The book makes it clear that her ideas are not completely formed. It makes it clear that she is still young, but she is hungry. Her thoughts will develop. Her mind will mature. She will iron out contradictions. She will be embarrassed about some things she thought. Anyone who learns anything of value will feel the same. She will debate. She will read. She will listen. That is what education is, and I for one am glad that the random sprinkle left this symbol, not of an extraordinary girl, but as a symbol of every girl and of every boy and of a love of learning.

Congratulations Malala and good luck on your journey of discovery.

Monday, October 27, 2014

Is it Fake?

The Diagnostic and Statistical Manual of Mental Disorders (DSM) provides a common language and standard criteria to be able to work with mental illness. Martin Seligman and others decided that it was a problem for psychology to be focused on disorders and illnesses. Most people are well. They could be happier, but they are well enough. The field of positive psychology rose as an attempt to shift rigorous, more scientific work towards the field of mental health rather than just illness.

Some cultures are more comfortable being upbeat that others.

Being 'overly positive' actually really gets under the skin of those weary of fakers. Social Media in general, and Facebook specifically, get scathing attacks as self-promotion platforms with people tending to only share the good news or pictures of them smiling. Unsurprisingly, we don't think it appropriate to take a photo of someone when they are crying bitterly, post, and like it.

In the workplace, there are those who are comfortable confidently and quickly putting their ideas forward and speaking with conviction. Others are very conscious of how little they know, the bits they don't understand, and the things that go wrong. Since the world is dynamic, and it is unlikely that the 'doubter' will get to a point where everything is understood, the gap between the over and under-confident can be rather permanent.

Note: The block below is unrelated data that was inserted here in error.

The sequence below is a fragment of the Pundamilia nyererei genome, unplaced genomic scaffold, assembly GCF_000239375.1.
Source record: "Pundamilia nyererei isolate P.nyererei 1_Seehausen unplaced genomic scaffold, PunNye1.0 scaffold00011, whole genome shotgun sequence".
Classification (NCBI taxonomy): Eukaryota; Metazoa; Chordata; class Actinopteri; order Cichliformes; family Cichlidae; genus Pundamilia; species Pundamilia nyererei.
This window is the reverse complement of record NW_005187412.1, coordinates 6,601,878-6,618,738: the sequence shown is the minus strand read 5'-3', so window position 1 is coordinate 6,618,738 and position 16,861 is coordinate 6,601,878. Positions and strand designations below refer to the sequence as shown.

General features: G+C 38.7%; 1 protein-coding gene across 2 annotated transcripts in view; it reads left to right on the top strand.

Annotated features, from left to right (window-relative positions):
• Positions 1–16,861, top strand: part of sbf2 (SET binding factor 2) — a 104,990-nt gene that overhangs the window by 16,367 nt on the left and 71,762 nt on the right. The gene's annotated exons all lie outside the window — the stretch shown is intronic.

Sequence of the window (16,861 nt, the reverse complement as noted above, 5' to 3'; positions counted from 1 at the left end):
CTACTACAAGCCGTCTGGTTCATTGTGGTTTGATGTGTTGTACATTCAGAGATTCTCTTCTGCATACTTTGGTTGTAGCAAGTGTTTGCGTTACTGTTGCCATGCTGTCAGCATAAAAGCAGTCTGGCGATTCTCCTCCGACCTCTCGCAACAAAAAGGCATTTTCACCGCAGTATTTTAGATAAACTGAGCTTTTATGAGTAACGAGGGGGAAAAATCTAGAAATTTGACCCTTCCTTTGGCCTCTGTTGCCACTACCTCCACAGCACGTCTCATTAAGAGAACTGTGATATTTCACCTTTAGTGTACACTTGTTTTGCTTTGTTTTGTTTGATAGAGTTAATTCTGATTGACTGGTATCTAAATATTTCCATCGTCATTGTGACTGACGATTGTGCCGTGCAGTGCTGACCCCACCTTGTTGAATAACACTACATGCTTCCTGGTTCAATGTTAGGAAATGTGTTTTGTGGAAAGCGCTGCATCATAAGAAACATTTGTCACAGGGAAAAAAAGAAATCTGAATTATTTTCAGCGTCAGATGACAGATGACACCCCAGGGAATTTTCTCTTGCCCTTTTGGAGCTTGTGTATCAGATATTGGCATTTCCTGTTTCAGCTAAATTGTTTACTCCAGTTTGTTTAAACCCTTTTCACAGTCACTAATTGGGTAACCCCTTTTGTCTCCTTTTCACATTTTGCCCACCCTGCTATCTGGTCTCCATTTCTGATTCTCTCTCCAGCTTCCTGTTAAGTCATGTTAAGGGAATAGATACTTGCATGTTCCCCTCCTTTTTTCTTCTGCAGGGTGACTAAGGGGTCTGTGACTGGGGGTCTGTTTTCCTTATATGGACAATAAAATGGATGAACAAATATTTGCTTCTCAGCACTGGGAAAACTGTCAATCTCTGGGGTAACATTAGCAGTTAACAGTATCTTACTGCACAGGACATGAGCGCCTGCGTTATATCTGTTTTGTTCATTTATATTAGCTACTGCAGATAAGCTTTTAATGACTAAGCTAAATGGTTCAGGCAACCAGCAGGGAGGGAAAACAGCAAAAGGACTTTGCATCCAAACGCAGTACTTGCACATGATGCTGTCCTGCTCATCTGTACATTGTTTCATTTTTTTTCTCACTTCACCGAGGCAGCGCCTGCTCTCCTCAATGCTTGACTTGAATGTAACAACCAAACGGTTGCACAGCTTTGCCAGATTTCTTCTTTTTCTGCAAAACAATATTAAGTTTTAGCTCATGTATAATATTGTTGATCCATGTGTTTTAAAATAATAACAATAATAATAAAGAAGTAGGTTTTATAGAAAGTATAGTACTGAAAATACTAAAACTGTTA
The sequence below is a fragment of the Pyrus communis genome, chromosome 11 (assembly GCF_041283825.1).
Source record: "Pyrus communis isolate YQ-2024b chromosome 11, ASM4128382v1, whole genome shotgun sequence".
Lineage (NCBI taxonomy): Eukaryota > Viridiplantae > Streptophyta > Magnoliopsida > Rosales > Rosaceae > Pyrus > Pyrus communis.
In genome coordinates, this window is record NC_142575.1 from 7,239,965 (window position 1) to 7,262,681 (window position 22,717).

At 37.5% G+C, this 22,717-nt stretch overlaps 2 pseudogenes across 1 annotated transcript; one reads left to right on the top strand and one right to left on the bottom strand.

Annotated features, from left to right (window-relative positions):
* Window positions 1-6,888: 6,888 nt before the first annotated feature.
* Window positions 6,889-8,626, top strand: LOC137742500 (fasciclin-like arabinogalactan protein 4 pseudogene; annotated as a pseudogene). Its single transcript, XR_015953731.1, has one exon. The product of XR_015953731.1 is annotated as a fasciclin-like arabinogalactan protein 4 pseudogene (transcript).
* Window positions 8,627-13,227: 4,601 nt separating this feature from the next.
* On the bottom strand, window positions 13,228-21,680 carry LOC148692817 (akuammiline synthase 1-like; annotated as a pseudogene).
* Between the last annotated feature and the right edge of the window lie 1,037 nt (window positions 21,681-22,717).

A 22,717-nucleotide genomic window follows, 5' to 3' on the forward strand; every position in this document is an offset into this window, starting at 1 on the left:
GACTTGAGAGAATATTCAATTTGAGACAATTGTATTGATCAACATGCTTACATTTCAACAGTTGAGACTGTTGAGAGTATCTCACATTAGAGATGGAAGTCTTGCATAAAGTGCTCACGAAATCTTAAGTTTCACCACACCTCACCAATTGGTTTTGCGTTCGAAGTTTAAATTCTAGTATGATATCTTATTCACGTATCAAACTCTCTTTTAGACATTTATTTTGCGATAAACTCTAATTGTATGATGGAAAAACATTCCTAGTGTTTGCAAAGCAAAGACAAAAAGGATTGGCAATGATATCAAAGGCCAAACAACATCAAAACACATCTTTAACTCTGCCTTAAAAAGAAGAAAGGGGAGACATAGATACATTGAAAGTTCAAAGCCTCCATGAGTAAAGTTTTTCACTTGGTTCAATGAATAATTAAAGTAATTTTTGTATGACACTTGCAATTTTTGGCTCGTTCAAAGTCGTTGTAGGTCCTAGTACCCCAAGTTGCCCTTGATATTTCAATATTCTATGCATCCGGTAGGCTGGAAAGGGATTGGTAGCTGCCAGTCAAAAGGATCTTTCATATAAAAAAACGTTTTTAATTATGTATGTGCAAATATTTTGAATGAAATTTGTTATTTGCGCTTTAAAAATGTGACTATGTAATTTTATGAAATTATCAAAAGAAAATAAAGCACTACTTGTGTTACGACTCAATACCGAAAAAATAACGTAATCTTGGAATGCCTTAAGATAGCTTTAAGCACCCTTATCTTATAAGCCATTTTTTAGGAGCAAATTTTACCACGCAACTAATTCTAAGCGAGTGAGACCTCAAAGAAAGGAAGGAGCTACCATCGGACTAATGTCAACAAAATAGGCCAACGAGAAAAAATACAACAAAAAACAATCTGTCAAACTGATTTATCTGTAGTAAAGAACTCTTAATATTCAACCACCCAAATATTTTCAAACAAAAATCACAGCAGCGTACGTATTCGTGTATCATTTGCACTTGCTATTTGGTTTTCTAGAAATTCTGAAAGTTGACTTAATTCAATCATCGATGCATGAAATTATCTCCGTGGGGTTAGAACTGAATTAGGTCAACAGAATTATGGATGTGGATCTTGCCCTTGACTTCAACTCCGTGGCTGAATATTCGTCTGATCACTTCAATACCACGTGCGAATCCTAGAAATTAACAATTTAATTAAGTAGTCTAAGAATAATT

I have shared two clips below. The first is a brief clip with a panel including Warren Buffet on what it takes to be a success. In it he mentions doing a Dale Carnegie course when he was 20 and how much this helped. Carnegie is a great example of the dilemma facing people who don't like faking. Growing up, I knew of the book but never read it. In fact, we used to use the title to sarcastically tease people - 'How to win friends and influence people'. I read it for the first time this year and it is really good but it feels a little like a book for a magician or a palm reader. It feels like a book of tricks. It also feels like the tricks would work. If someone is genuine and their heart is in the right place, following its principles is fantastic. The doubters would be worried about the power of the same principles to manipulate since there isn't complete transparency. Carnegie suggest for example that it is a waste of time to ever directly criticise anyone. He uses Lincoln as an example and gives anecdotes of how successful this strategy can be. This is the opposite of what those who believe in tough love and focusing on areas for improvement would do. Is it fake?